The Spiritual Tools of Leviticus | Reconstructing Judaism
D'var Torah (Vayikra)

The Spiritual Tools of Leviticus

Sometimes I think that our Biblical ancestors were a lot wiser than we give them credit for. Every year when we get to this particular biblical book filled with graphic descriptions of animal sacrifices and offerings outlining in detail such rituals as the sprinkling of blood on the altar by the priests, along with a virtual “how to” manual for slaughtering a bull or a goat or a sheep and offering it up to God in a highly ritualized drama, most readers (myself included) begin to cringe. But this week in particular I realized that perhaps those ancient priests and healers of the spirit really knew what they were doing after all. An incident this very morning brought this issue painfully home. 

A young woman came to meet with me to talk about scheduling a baby naming. She walked in with her six-month-old son whom she had adopted at birth after two years of unsuccessfully trying to get pregnant herself. As she clutched her beautiful baby in her arms she told me one of the most painful and emotionally draining stories I could ever imagine — how two years ago she had been pregnant with twins and bedridden for six entire months, only to have both of them tragically die just three weeks short of their delivery date. 

As she retold the story of the trauma of her pregnancy and their death, she cried practically non-stop for the entire hour we were together. Then, as if this excruciating trauma weren’t enough in its own right, I realized as we talked that she was wracked with personal guilt over the death of her babies even though she hadn't done anything wrong. 

The moment I probed just below the surface of her sadness, out flowed a stream of self-indictment and regret: “If I had only used a different doctor, or trusted my own instincts better, or taken better care of myself, or….” the list went on and on. My rational reassurances to the contrary, she told me that she just couldn’t stop blaming herself for this tragedy, and that every time she thought about it the tears flowed all over again. 

As I sat with her holding her hand, giving her what comfort I could and feeling wholly inadequate to really help her let go of that hot coal of guilt that burned inside of her, I actually wished for a moment that we still had a religious sacrificial cult to call upon.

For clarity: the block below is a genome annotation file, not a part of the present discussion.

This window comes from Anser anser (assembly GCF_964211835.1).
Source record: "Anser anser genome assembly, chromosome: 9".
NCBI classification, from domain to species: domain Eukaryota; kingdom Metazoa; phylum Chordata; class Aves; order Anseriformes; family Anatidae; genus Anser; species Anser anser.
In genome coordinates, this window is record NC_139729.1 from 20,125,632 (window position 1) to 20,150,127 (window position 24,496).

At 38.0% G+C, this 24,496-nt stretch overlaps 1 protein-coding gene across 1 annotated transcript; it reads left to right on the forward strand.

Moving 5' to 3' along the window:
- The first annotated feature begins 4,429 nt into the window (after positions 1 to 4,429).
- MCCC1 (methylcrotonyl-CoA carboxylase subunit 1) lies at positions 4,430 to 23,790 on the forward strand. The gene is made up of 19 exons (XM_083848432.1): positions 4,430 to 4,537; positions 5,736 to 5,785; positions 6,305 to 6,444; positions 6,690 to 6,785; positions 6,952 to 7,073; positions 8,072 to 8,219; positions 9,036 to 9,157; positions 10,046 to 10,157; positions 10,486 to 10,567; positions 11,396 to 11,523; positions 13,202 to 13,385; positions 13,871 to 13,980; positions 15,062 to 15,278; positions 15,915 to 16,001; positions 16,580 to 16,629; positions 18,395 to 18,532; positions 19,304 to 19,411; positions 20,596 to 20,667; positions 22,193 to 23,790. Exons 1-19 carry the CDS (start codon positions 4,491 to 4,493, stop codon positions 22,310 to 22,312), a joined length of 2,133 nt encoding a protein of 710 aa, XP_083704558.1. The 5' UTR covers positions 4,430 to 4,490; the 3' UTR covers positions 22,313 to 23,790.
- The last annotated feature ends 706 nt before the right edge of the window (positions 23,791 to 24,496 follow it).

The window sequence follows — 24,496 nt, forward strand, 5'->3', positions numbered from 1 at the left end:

In the simplest and most straight forward of language in this week’s portion the Torah teaches us that if a person incurs guilt by any number of ways, “When he realizes his guilt in any of these matters, he shall confess that wherein he has sinned. Then he shall bring as his penalty to God (Adonai) for the sin of which he is guilty, a female from the flock, sheep or goat, as a sin offering; and the priest shall make expiation on his behalf for his sin…and he shall be forgiven.” (Leviticus 5:5 ff.).

How powerful that must have been. To have a ritual through which you can drive out the demons of guilt and personal recrimination and feel the blessed relief of forgiveness. I watched the pain of that young woman this morning, and a part of me longed for that ancient priestly power to forgive the transgressions of another and wash the guilt away. 

In a sense it isn’t really rabbis who have taken the place of the ancient priest in our contemporary society. That role has more powerfully been assumed by the psychotherapist. But still I know that our spiritual lives are somehow impoverished by our lack of sufficient modern rituals that can help us cope with the various personal traumas of our lives and lead us back from the darkness of guilt and pain into the light of forgiveness and spiritual healing. 

Indeed, perhaps creating such rituals will be one of the challenges that all of us can embrace as Judaism continues to evolve into the 21st century.

Vayikra
Rabbi Emeritus, Kehillat Israel Reconstructionist Congregation in Pacific Palisades, California

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